More Jersey-born people leaving home than returning
More Jersey-born people left the island than returned over the past decade according to latest census figures.
The States have released more information from the census and it shows that 50% of the people living in Jersey were born there.
That is down on the last census taken in 2001, when the figure was 53%.
The other half is made up of British people, but also 7% from Portugal or Madeira, 3% from Poland, and the rest from elsewhere.
More than 80% of islanders have A-H housing qualifications, allowing them to rent or buy anywhere, while most J category residents, or people "essentially employed" are from the British Isles.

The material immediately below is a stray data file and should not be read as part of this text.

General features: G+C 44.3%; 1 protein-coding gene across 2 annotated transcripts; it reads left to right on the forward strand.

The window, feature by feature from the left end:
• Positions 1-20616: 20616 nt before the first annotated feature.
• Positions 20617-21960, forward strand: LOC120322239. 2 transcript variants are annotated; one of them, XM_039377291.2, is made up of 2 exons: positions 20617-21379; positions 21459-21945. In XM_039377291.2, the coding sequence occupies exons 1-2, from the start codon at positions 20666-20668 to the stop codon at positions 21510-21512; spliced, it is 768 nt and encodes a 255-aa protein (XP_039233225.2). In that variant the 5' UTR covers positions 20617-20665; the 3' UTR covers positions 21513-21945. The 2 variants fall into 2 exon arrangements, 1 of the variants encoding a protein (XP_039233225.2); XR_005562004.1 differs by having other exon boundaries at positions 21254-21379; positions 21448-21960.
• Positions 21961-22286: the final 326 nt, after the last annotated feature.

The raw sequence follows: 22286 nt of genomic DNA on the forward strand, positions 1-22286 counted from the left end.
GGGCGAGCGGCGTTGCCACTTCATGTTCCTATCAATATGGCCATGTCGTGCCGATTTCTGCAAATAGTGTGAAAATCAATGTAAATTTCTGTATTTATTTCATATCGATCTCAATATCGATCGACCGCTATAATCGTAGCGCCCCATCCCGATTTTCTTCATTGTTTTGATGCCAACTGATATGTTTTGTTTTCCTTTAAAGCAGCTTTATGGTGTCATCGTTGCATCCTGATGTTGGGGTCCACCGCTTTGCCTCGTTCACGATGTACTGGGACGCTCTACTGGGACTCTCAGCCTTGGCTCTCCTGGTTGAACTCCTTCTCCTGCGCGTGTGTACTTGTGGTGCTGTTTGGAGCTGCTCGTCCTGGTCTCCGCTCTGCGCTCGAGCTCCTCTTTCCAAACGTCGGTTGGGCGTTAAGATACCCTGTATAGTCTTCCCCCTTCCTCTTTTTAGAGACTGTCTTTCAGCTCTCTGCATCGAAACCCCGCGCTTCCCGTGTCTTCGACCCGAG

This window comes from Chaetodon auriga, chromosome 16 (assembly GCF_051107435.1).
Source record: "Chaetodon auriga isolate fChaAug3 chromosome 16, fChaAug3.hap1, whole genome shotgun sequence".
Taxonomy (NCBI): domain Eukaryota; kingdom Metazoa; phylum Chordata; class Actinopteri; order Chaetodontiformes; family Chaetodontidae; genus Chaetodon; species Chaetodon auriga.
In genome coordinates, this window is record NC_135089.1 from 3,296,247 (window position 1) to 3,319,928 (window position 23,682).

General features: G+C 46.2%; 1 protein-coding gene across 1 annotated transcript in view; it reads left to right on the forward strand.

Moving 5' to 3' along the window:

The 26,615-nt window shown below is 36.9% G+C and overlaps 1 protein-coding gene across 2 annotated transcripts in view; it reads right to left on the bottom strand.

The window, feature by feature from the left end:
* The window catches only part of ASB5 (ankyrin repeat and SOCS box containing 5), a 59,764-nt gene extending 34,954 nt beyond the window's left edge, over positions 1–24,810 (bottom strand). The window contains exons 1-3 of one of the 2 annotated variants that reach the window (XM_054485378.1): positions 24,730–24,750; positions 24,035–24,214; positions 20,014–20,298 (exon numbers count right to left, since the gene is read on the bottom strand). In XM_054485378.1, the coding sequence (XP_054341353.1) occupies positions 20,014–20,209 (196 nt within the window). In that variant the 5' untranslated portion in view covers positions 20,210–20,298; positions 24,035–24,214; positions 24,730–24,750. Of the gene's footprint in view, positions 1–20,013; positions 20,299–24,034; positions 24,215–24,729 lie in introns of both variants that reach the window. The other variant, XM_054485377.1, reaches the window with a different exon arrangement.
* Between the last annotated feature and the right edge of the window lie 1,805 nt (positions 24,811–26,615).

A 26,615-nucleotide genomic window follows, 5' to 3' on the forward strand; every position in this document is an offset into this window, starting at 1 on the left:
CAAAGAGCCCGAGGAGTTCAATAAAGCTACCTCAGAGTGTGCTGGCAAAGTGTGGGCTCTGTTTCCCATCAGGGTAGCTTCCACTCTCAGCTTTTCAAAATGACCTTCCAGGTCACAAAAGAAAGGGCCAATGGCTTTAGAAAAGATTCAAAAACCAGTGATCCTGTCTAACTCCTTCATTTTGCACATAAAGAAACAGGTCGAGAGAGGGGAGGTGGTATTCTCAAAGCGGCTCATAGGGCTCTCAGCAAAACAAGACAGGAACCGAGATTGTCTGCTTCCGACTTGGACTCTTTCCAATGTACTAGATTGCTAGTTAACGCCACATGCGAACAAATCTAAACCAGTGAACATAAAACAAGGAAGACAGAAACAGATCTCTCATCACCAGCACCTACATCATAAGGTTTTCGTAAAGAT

The most frequently-listed other location was France with 857 people living in the island saying they were born in the country.
The census also showed that more than 70% of residents had lived in the island for more than 10 years.
And the majority of people recently moving to the island were under the age of 35.
It also showed that 40% of everyone over the age of 16 was married, 10% were divorced and 34% had never been married.
States statistician Duncan Gibault said the number of people getting married in Jersey was declining.
He said: "The proportion of adults who are married has been declining over the last several decades, whilst the number divorced (and not re-married) has increased from 21 per 1,000 population in 1971 to 101 per 1,000 population in 2011."
Mr Gibault also said that, while Jersey did not legally recognise same sex couples, there were 219 couples living together as of March 2011.
The first breakdown of the census statistics last week revealed Jersey's population has risen by nearly 10,000 in the past decade to 97,857.
Future census bulletins will be based on housing, employment, education and transport.